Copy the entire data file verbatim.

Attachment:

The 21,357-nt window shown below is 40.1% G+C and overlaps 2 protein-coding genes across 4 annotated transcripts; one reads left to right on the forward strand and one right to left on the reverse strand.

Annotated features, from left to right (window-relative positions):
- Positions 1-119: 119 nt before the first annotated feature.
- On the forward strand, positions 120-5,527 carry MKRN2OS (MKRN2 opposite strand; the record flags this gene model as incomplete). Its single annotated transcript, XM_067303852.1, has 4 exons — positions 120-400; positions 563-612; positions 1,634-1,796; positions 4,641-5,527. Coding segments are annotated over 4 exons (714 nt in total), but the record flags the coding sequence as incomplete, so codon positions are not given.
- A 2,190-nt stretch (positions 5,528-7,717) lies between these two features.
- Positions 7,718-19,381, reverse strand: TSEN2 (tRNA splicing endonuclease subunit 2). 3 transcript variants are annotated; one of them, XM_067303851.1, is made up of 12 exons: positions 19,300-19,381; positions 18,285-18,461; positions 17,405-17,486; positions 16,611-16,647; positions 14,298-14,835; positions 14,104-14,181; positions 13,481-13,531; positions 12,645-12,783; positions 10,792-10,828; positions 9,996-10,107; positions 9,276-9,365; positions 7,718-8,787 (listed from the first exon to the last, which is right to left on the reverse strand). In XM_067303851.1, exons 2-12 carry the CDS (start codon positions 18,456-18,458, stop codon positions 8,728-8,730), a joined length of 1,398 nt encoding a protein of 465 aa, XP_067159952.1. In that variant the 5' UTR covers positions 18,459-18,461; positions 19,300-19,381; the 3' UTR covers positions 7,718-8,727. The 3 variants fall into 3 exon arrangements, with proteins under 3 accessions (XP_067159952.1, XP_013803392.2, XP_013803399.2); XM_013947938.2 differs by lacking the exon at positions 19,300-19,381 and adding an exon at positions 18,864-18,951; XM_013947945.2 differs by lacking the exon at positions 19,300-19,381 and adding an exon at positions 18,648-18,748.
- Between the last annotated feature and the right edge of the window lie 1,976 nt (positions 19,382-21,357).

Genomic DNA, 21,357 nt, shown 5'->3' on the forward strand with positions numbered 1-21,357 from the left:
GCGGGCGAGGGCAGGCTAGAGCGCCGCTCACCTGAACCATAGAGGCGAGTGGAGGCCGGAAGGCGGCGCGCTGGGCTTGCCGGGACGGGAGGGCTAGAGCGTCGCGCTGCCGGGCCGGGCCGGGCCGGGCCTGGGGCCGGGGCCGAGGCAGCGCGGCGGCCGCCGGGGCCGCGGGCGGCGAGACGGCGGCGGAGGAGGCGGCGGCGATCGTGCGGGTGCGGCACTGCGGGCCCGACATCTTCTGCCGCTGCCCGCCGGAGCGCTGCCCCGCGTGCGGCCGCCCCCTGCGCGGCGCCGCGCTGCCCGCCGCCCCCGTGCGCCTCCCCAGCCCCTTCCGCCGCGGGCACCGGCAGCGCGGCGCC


The 21,357-nt window shown below is 40.1% G+C and overlaps 2 protein-coding genes across 4 annotated transcripts; one reads left to right on the forward strand and one right to left on the reverse strand.

Annotated features, from left to right (window-relative positions):
- Positions 1-119: 119 nt before the first annotated feature.
- On the forward strand, positions 120-5,527 carry MKRN2OS (MKRN2 opposite strand; the record flags this gene model as incomplete). Its single annotated transcript, XM_067303852.1, has 4 exons — positions 120-400; positions 563-612; positions 1,634-1,796; positions 4,641-5,527. Coding segments are annotated over 4 exons (714 nt in total), but the record flags the coding sequence as incomplete, so codon positions are not given.
- A 2,190-nt stretch (positions 5,528-7,717) lies between these two features.
- Positions 7,718-19,381, reverse strand: TSEN2 (tRNA splicing endonuclease subunit 2). 3 transcript variants are annotated; one of them, XM_067303851.1, is made up of 12 exons: positions 19,300-19,381; positions 18,285-18,461; positions 17,405-17,486; positions 16,611-16,647; positions 14,298-14,835; positions 14,104-14,181; positions 13,481-13,531; positions 12,645-12,783; positions 10,792-10,828; positions 9,996-10,107; positions 9,276-9,365; positions 7,718-8,787 (listed from the first exon to the last, which is right to left on the reverse strand). In XM_067303851.1, exons 2-12 carry the CDS (start codon positions 18,456-18,458, stop codon positions 8,728-8,730), a joined length of 1,398 nt encoding a protein of 465 aa, XP_067159952.1. In that variant the 5' UTR covers positions 18,459-18,461; positions 19,300-19,381; the 3' UTR covers positions 7,718-8,727. The 3 variants fall into 3 exon arrangements, with proteins under 3 accessions (XP_067159952.1, XP_013803392.2, XP_013803399.2); XM_013947938.2 differs by lacking the exon at positions 19,300-19,381 and adding an exon at positions 18,864-18,951; XM_013947945.2 differs by lacking the exon at positions 19,300-19,381 and adding an exon at positions 18,648-18,748.
- Between the last annotated feature and the right edge of the window lie 1,976 nt (positions 19,382-21,357).

Genomic DNA, 21,357 nt, shown 5'->3' on the forward strand with positions numbered 1-21,357 from the left:
GCGGGCGAGGGCAGGCTAGAGCGCCGCTCACCTGAACCATAGAGGCGAGTGGAGGCCGGAAGGCGGCGCGCTGGGCTTGCCGGGACGGGAGGGCTAGAGCGTCGCGCTGCCGGGCCGGGCCGGGCCGGGCCTGGGGCCGGGGCCGAGGCAGCGCGGCGGCCGCCGGGGCCGCGGGCGGCGAGACGGCGGCGGAGGAGGCGGCGGCGATCGTGCGGGTGCGGCACTGCGGGCCCGACATCTTCTGCCGCTGCCCGCCGGAGCGCTGCCCCGCGTGCGGCCGCCCCCTGCGCGGCGCCGCGCTGCCCGCCGCCCCCGTGCGCCTCCCCAGCCCCTTCCGCCGCGGGCACCGGCAGCGCGGCGCC